BK: Section 2A of the Charter of Rights and Freedoms identifies the fundamental freedom of conscience and religion, which in my view is called up in a significant way in this case, as it was in the B.C. teacher decision. [A 2001 Supreme Court ruling found in favour of TWU’s application for a school of education in a similar debate.]

It’s an interface of two apparently conflicting perspectives. Is there discrimination against same-sex married couples? The position taken by Trinity Western – is this a question of religious freedom and therefore discrimination against those with religious views on same-sex marriage? That is the very narrowest view of this. The opposition would argue that we don’t have any rights outside of our community. Once we venture into public forum, we have to comply with all publicly identified rules, if you will. Including treating people who are married but in civil context as if there were not a religious position in relation to that particular status.

FT: It seems pretty clear, but where do you think Canada is heading on these issues?

BK: In my view there is no question that we are becoming a secular humanist environment in every conceivable way. Secular humanism has become a type of religion that tolerates no alternative.

It is broad, inclusive in some sense, but very exclusive in others. If you have a religious view that is not part of the secular norm, especially an evangelical perspective, especially on social issues such as homosexuality, there is no question that it is becoming a problem to maintain those views and to be tolerated.

I think there’s a key indicator in this, if you read the 2001 decision [Supreme Court decision finding in favour of TWU’s right to have a school of education], and say, “How can anyone read that decision and not apply it to the current fact pattern?”

That decision was made 13 years ago. In 13 years people have come to the conclusion ‘that was then and this is now.’

To me, that speaks volumes that the discussion on Charter rights could generate a completely different conclusion in the minds of some people we assume are thinking the issues through. In many respects it doesn’t have liberality to it. It has a restrictive nature.

A very interesting book I’ve been reading, Is God Intolerant? Christian Thinking About the Call for Tolerance by Daniel Taylor, deals very well with the language we are using. Words like “tolerant” and “discrimination” mean very different things than how we use them.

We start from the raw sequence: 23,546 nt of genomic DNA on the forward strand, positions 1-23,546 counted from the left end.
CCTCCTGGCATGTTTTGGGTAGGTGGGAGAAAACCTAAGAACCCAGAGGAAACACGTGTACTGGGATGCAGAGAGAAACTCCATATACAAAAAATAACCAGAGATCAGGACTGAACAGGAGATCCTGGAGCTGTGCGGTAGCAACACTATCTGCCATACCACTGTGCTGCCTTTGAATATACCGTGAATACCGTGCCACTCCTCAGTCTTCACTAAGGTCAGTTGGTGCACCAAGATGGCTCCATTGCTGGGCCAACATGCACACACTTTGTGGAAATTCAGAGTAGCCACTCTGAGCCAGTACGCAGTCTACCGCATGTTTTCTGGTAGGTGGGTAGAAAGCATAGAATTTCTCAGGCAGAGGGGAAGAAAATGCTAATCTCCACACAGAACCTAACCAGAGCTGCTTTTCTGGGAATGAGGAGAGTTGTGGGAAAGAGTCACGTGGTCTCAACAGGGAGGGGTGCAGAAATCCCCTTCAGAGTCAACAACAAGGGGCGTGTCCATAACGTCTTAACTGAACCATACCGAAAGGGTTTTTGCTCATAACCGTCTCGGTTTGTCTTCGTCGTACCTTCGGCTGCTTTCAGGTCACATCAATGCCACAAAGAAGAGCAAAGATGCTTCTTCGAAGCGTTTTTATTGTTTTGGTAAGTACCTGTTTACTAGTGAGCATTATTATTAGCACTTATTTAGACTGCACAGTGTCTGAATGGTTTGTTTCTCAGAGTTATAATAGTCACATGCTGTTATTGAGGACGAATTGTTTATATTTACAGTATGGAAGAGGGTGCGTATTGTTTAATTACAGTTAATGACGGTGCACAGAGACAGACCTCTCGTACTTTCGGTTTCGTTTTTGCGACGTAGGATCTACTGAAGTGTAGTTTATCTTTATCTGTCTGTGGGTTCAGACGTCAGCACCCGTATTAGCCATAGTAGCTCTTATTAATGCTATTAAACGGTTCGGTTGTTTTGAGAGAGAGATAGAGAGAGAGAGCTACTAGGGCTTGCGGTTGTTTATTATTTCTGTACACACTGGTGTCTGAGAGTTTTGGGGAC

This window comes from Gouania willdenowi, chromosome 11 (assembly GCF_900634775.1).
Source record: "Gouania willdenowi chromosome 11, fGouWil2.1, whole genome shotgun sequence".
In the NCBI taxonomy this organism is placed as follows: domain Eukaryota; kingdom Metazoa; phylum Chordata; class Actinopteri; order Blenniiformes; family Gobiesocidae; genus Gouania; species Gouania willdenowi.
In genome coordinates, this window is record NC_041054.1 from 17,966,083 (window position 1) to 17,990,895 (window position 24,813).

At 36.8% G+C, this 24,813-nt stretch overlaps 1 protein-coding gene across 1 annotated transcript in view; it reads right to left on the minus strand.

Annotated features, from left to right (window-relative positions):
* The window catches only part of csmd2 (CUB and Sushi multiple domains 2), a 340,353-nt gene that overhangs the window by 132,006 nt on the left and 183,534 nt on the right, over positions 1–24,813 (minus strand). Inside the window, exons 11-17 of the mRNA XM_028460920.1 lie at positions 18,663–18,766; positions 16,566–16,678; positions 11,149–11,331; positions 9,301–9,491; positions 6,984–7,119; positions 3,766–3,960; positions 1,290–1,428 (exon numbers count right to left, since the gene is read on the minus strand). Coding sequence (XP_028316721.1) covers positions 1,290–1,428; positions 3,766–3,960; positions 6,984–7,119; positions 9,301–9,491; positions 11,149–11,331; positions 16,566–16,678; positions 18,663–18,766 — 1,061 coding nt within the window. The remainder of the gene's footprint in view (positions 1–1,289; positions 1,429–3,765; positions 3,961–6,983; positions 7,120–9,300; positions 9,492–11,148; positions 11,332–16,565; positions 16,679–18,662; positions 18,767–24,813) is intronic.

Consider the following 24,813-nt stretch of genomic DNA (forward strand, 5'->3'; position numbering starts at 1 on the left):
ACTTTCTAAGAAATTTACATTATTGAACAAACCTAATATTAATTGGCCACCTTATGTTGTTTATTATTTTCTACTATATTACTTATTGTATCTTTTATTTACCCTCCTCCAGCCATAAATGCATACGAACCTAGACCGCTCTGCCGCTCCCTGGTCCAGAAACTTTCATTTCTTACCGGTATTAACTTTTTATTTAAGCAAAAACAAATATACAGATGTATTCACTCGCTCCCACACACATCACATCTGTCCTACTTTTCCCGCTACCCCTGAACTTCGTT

The opposition to the law school is framing TWU’s position as being intolerant without recognizing its own intolerance. It becomes a nomenclature problem, a definitional problem. The term “bigot” is thrown about with abandon, the same as “discrimination.”

We’ve defined discrimination in terms so broad, it becomes a mantra.

FT: Why should the average Canadian care about this case?

BK: I think it has huge significance for religious freedom in a country heading in the opposite direction. The general trend of secular thinking means that understanding and appreciation of religion of any kind is probably at its lowest in modern history.

We have increased secularism to the point that religion must be confined to something you can believe in and espouse in very carefully chosen terms. Beyond that you face regulation and limitation of rights that we would have considered very strange 25 years ago.

There are so many indicators that suggest that this case, if it is found against TWU in a courtroom, indicates a trend that religious folks need not apply because your personal religious views, once expressed in a public environment, become a grounds for disqualification.

If TWU can’t have its law school, there is only one reason that has been identified as having any merit in the public eye – because it has a differing view than secular society regarding the issue of same sex-marriage.

FT: The nature of pluralism seems to be up for debate.

BK: You used to be able to talk about biblical terminology with some common level of understanding in Canada. These days the whole area of religion is barely discussed and not understood by most. Most people don’t understand the critical nature of religious freedom in the country. They are prepared to jettison Christianity and other religions they may find adverse to the secularism that prevails. Anyone who stands up for any issue opposed to secularism is anathema to secularism.

The opposition’s perspective is that because of these six words [in the Community Covenant] TWU has no place to play in a pluralistic society – which defies both the definition and intent of pluralism. We’re all for pluralism as long as everyone agrees.

It relies on a perverse definition set out in sound bites and accepted by the Canadian public as if it were the only position logically and reasonably available. It’s a shame, really.

FT: Thank you, Bob.

This interview first appeared in May/June Faith Today. Check out Faith Today’s two for one seasonal special on until Dec. 31.